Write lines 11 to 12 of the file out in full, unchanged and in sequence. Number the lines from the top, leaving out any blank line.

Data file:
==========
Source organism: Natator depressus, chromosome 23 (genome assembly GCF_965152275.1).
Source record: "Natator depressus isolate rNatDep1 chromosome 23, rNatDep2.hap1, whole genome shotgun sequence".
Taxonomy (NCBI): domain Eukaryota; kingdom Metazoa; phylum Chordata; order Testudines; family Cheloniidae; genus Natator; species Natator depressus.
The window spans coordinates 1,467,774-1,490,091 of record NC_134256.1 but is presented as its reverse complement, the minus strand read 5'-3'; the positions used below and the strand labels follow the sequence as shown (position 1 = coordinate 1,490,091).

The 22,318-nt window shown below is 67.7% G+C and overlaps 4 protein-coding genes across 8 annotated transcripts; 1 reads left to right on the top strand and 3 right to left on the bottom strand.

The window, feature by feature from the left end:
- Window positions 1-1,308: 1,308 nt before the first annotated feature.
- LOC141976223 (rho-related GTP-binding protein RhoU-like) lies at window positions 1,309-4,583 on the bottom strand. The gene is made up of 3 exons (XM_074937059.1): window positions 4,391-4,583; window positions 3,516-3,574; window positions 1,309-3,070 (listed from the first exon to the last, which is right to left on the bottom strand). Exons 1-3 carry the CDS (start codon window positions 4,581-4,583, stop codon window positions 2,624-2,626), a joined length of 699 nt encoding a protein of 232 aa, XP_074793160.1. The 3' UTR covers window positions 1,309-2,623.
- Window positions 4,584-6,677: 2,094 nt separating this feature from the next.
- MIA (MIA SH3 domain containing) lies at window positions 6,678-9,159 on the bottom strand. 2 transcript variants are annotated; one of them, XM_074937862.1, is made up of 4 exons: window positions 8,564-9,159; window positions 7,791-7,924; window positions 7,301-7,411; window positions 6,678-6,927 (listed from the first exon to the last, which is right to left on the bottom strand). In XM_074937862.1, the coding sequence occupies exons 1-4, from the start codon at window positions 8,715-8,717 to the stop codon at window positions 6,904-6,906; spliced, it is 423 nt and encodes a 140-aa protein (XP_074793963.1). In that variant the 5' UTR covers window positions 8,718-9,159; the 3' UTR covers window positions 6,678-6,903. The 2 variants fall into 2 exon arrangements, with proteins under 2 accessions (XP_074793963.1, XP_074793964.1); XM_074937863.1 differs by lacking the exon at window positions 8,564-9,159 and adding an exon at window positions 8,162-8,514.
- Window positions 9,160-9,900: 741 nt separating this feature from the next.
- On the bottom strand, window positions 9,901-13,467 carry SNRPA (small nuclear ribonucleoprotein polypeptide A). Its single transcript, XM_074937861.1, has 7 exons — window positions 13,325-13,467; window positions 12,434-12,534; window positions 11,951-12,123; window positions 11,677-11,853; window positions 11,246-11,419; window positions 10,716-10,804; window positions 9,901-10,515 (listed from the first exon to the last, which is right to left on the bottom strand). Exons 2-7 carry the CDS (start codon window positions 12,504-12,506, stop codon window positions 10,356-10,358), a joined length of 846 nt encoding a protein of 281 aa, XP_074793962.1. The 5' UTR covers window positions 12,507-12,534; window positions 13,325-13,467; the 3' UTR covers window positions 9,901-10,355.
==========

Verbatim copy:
- Window positions 9,160-9,900: 741 nt separating this feature from the next.
- On the bottom strand, window positions 9,901-13,467 carry SNRPA (small nuclear ribonucleoprotein polypeptide A). Its single transcript, XM_074937861.1, has 7 exons — window positions 13,325-13,467; window positions 12,434-12,534; window positions 11,951-12,123; window positions 11,677-11,853; window positions 11,246-11,419; window positions 10,716-10,804; window positions 9,901-10,515 (listed from the first exon to the last, which is right to left on the bottom strand). Exons 2-7 carry the CDS (start codon window positions 12,504-12,506, stop codon window positions 10,356-10,358), a joined length of 846 nt encoding a protein of 281 aa, XP_074793962.1. The 5' UTR covers window positions 12,507-12,534; window positions 13,325-13,467; the 3' UTR covers window positions 9,901-10,355.